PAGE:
At the Corner of Bitter and Sweet: How Mug Color Influences the Taste of Coffee

The interaction between senses has always been fascinating to me. That’s why I was excited today when I stumbled across a couple papers talking about the interaction between how we perceive the taste of food and the color of the cookware that it’s served in. In one paper, researchers found that the same coffee, when served in differently colored mugs, was rated differently on metrics of flavor intensity and sweetness. Coffee was rated significantly more intense and less sweet when it was served in a white mug than when it was served in a blue mug or a clear glass mug. *

The big question these findings imply is why? Why would the color of the mug impact how coffee tastes? The short answer is, of course, that it doesn’t. The color of your mug can’t physically alter the properties of your coffee to make it sweeter or more intense. What the color of the mug can do, however, is change your perception of how the coffee tastes. That being said, perception is incredibly powerful. In the case of the coffee, the researchers proposed the following explanation for their results:

            “If the colour of the mug affects the way in which people perceive the colour of the coffee, and the colour of the coffee affects the perception of flavour, then the colour of the mug (and any contrast effect that it elicits) would be expected to influence the perceived properties of the coffee,” (1).

Following this line of thinking, the participants rated the coffee served in white mugs as more intense and bitter because the contrast between the white of the mug and the brown of the coffee made the coffee look richer and darker, which changed the way the participants perceived its taste.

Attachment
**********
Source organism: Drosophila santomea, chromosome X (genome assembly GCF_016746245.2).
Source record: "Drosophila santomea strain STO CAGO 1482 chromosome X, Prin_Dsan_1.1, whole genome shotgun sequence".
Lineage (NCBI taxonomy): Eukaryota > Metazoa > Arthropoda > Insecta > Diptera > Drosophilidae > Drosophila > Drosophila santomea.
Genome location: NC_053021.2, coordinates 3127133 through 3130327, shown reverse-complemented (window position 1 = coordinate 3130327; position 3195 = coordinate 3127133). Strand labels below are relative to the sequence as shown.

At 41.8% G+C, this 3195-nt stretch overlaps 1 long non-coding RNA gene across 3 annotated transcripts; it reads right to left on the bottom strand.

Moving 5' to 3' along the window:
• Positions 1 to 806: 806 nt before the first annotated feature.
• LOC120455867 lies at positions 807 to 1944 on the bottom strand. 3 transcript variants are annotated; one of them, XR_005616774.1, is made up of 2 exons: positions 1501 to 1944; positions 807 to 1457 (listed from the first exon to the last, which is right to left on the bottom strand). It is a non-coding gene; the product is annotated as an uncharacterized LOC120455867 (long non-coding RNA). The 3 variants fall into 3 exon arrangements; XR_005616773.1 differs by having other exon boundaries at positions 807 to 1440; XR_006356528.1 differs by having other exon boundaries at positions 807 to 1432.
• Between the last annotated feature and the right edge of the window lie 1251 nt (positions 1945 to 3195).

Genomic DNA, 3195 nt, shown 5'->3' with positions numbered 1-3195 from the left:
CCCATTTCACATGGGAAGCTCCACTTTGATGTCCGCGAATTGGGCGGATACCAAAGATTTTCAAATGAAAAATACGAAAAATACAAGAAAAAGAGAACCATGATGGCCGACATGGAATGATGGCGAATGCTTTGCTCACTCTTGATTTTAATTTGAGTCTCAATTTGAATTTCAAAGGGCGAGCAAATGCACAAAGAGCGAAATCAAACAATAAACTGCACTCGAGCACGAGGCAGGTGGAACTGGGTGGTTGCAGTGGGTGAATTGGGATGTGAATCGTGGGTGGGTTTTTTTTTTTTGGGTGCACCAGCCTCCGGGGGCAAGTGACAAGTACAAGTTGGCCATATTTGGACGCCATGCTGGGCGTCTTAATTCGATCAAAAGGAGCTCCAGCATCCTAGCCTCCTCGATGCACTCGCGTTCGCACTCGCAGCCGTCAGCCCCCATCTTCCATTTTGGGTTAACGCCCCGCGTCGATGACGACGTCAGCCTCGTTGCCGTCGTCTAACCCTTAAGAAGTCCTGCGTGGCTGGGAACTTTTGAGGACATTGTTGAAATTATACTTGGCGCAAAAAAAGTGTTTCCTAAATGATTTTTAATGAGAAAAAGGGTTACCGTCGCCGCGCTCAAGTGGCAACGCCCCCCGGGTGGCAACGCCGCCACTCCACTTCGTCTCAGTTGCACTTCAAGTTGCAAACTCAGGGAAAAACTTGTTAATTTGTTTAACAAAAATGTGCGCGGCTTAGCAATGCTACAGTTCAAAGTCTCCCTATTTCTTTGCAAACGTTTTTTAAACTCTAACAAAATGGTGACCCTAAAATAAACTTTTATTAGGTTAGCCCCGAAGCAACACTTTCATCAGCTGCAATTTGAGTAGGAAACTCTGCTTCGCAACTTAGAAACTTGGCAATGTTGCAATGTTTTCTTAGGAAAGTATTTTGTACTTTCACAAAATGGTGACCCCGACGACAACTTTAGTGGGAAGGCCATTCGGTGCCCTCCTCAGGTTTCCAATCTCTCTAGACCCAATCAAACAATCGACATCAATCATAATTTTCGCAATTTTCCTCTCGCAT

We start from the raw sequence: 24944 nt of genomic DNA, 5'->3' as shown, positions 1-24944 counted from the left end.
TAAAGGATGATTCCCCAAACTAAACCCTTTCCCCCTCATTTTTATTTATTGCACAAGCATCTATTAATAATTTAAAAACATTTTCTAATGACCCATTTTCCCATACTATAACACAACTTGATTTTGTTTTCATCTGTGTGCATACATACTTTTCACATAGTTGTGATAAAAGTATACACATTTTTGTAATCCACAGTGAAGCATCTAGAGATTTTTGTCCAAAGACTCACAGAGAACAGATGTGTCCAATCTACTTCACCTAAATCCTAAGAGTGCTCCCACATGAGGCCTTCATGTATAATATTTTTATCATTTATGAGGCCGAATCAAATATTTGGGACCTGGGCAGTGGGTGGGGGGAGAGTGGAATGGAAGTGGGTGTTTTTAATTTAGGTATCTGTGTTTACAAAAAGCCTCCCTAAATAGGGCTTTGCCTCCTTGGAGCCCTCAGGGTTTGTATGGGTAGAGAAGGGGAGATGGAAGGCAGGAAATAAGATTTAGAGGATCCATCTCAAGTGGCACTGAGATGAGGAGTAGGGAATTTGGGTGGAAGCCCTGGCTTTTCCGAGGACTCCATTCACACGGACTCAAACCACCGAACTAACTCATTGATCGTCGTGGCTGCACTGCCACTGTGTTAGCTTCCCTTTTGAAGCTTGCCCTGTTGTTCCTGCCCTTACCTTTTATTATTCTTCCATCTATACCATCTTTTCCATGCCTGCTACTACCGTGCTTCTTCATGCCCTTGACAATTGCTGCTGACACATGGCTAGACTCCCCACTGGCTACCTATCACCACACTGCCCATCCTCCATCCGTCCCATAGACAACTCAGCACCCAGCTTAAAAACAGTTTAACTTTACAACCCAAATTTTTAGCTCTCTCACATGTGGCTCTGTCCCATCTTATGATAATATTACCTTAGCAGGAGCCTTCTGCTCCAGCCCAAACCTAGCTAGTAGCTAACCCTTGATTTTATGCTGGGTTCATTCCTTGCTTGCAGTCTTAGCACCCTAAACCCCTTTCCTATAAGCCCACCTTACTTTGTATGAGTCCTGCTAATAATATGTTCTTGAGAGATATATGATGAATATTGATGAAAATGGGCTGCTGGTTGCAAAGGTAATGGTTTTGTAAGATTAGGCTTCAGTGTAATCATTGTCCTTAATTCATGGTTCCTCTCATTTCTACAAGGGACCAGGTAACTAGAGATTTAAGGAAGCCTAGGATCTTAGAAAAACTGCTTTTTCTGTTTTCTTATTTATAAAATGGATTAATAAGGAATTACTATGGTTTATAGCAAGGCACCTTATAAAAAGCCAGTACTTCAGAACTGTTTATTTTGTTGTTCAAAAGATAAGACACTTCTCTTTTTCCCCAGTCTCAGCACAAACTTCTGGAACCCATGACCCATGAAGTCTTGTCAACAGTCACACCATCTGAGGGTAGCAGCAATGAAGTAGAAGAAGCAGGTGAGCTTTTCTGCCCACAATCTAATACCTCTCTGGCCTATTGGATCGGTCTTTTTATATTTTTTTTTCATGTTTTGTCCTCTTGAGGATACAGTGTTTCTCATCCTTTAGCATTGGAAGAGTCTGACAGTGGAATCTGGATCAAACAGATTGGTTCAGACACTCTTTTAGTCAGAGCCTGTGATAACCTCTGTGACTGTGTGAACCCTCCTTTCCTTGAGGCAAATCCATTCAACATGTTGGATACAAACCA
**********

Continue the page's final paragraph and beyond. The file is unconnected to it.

It turns out, coffee isn’t the only instance where the color of the cookware changes the way we perceive the food. Another recent study found that people rated cheesecake higher for sweetness and quality when it was served on a white plate than on a black plate (2). Instead of color contrast, the researchers hypothesized that this difference might be because people typically are more familiar with white plates, and we find things that we’re familiar with to be comforting and preferable.

It’s clear that color has a bigger influence on our perceptions than previously assumed. Knowing this, I can’t help but imagine a scene in which people request specific mug colors to match or accentuate their coffee’s taste: “I’d like a short vanilla latte with a little bit of room, in a white mug, please…”

* The researchers were very careful to hold constant other factors known to alter our perception of coffee taste (like room temperature, lighting and cup quality), during their experiments.


  1. G. H. Van Doorn, D. Wuillemin, C. Spence, Does the colour of the mug influence the taste of the coffee? Flavour. 3, 10 (2014).
  2. P. C. Stewart, E. Goss, Plate shape and colour interact to influence taste and quality judgments. Flavour. 2, 27 (2013).

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